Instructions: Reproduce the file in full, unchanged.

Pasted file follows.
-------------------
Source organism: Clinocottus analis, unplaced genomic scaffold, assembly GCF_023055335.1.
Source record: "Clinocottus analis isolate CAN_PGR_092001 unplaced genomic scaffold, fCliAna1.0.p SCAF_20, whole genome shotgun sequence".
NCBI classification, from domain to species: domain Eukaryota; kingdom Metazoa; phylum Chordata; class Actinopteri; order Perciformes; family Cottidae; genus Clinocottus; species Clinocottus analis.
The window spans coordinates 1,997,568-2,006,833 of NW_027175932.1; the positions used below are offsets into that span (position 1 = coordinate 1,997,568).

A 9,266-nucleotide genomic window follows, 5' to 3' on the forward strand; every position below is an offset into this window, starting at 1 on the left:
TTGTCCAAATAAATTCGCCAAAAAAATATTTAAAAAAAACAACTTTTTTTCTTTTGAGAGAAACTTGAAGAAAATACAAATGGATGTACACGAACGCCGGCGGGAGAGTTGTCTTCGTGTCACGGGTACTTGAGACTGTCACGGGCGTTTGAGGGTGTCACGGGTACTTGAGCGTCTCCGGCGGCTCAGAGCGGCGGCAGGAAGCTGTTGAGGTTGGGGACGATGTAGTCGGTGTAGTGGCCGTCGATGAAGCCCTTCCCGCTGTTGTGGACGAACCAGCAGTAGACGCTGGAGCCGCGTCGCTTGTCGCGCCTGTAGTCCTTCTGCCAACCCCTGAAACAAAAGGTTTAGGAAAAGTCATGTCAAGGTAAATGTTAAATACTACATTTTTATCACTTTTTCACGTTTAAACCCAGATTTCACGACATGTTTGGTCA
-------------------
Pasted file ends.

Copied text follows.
Source organism: Clinocottus analis, unplaced genomic scaffold, assembly GCF_023055335.1.
Source record: "Clinocottus analis isolate CAN_PGR_092001 unplaced genomic scaffold, fCliAna1.0.p SCAF_20, whole genome shotgun sequence".
NCBI classification, from domain to species: domain Eukaryota; kingdom Metazoa; phylum Chordata; class Actinopteri; order Perciformes; family Cottidae; genus Clinocottus; species Clinocottus analis.
The window spans coordinates 1,997,568-2,006,833 of NW_027175932.1; the positions used below are offsets into that span (position 1 = coordinate 1,997,568).

A 9,266-nucleotide genomic window follows, 5' to 3' on the forward strand; every position below is an offset into this window, starting at 1 on the left:
TTGTCCAAATAAATTCGCCAAAAAAATATTTAAAAAAAACAACTTTTTTTCTTTTGAGAGAAACTTGAAGAAAATACAAATGGATGTACACGAACGCCGGCGGGAGAGTTGTCTTCGTGTCACGGGTACTTGAGACTGTCACGGGCGTTTGAGGGTGTCACGGGTACTTGAGCGTCTCCGGCGGCTCAGAGCGGCGGCAGGAAGCTGTTGAGGTTGGGGACGATGTAGTCGGTGTAGTGGCCGTCGATGAAGCCCTTCCCGCTGTTGTGGACGAACCAGCAGTAGACGCTGGAGCCGCGTCGCTTGTCGCGCCTGTAGTCCTTCTGCCAACCCCTGAAACAAAAGGTTTAGGAAAAGTCATGTCAAGGTAAATGTTAAATACTACATTTTTATCACTTTTTCACGTTTAAACCCAGATTTCACGACATGTTTGGTCA